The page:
Constable Tad Milmine is a five-year RCMP veteran who spent his teenage years a victim of bullying. Today, Milmine, inspired to take his personal struggle public following the suicide of an Ontario youth in 2011, is spending his time talking to BC teens about the real effects of bullying.

“I am 38 years old and I can still remember every detail about the bullying that happened to me as an introverted, shy and scared teenager,” says Milmine. “Those incidents, which are mild compared to what many teens are enduring in today’s high tech, high visibility world, have haunted me for years. Today, as a member of the RCMP, I have the ability to talk to young people in an attempt to make them understand the true effects of bullying from someone who’s endured it, and to let the victims know that there is hope.”

Milmine began this campaign following the suicide of 15-year-old Jamie Hubley, an openly gay Ontario youth bullied relentlessly for his sexuality. He created a website, www.bullyingendshere.ca with the goal of telling his own story as well as Jamie’s, to attempt to show young people the effects of bullying, but even more to become a resource for the victims.

Through word of mouth promotion Constable Milmine, who has undertaken this mission entirely on his personal time and at his own expense, has been invited to schools across British Columbia and Ontario (where he grew up and his story was first told), including a number of upcoming appearances:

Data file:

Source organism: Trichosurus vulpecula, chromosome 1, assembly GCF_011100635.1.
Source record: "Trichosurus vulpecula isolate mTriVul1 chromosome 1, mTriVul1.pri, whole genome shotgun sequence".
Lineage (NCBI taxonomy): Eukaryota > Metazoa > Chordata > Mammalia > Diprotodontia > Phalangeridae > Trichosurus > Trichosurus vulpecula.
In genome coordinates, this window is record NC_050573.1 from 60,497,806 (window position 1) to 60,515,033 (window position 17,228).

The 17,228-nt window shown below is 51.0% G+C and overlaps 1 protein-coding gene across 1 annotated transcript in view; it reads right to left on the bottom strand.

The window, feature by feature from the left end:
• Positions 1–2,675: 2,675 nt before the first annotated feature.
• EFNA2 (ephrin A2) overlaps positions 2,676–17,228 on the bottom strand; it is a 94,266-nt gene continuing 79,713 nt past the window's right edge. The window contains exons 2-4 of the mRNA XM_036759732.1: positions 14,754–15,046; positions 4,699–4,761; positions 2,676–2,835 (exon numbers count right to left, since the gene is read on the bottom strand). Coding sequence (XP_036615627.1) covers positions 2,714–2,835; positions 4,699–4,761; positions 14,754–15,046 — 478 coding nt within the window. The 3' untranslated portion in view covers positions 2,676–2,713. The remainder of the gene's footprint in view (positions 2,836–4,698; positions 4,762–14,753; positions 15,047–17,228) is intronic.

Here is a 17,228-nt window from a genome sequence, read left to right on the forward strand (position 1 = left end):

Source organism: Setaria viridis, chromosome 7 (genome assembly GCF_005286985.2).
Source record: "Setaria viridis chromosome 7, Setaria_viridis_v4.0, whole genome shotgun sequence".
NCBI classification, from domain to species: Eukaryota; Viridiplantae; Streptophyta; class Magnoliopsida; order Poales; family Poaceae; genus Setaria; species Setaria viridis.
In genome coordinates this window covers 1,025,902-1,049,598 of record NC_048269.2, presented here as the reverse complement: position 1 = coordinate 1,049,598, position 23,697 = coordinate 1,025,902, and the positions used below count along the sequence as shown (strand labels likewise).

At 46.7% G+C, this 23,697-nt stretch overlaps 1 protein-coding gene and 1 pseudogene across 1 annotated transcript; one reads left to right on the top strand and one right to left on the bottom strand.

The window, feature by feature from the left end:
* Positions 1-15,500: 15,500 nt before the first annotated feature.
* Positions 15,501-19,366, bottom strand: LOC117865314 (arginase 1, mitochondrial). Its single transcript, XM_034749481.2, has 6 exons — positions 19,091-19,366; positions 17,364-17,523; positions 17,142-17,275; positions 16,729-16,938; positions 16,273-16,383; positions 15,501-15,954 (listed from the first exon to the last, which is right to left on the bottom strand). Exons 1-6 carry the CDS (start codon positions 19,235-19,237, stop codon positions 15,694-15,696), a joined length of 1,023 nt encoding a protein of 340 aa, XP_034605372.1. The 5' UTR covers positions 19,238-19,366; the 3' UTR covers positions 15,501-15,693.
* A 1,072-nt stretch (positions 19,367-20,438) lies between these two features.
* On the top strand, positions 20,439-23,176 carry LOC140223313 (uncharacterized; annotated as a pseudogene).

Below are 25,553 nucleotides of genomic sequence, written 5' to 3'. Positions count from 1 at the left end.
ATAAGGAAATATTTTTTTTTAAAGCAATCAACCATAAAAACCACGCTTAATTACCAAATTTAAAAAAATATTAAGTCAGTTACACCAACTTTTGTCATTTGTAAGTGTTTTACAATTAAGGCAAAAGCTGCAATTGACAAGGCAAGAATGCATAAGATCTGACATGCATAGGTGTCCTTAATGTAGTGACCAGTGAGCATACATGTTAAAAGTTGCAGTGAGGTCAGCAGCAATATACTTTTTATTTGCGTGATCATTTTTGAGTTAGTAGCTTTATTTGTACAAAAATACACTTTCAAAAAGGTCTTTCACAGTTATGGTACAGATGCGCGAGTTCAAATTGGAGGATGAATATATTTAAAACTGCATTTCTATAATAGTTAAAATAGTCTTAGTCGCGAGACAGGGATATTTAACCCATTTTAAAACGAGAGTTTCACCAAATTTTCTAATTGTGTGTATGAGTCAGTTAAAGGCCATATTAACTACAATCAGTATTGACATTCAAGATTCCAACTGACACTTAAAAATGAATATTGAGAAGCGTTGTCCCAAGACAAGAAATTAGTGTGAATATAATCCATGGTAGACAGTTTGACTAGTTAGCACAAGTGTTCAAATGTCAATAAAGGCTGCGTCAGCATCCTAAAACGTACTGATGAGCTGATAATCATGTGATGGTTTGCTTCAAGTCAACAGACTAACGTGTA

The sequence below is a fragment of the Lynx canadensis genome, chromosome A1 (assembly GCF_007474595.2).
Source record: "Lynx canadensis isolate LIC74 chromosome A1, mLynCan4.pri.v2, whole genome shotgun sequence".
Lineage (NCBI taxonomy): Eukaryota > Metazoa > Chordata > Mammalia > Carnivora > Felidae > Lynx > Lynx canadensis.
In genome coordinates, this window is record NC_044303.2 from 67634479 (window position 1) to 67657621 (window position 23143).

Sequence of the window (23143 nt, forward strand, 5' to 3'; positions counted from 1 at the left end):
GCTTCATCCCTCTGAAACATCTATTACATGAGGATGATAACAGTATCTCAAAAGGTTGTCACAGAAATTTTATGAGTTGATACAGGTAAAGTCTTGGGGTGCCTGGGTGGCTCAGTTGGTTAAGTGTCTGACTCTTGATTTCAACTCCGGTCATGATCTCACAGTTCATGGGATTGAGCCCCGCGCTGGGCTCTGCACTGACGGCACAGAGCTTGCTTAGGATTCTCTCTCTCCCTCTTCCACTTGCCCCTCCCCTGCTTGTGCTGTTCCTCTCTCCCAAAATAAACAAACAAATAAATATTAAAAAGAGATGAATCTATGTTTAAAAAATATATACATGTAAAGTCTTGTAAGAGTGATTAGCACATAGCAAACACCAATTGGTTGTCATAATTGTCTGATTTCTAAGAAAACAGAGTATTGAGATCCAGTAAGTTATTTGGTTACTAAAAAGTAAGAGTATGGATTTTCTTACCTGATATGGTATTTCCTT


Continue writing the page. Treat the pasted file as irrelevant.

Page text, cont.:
• November 8 – Sardis Secondary, Chilliwack
  • November 15 – George Jay Elementary School, Victoria
  • November 16 - École Quadra Secondary, Victoria
  • November 21 & 23 – Terry Fox Secondary, Port Coquitlam
  • December 3 – 7 – Various high schools, elementary schools, community associations and the University of Northern British Columbia (UNBC), Prince George

“When the bullying happened to me I endured it alone. I never acted on the dark thoughts that I had during those times, but when I heard about some of the young people taking their own lives out of desperation I could relate to their pain and knew I had to do something to try to help,” says Milmine. “What scares and inspires me the most is that over 10% of the kids I speak to reach out to me afterwards to ask for help or support. Our kids need help and they need it now. Hopefully I can provide them some guidance by directing them to the right social service or law enforcement agency in their area to get them the help they need, or simply to let them know they are not alone.”

For more information visit: www.bullyingendshere.ca


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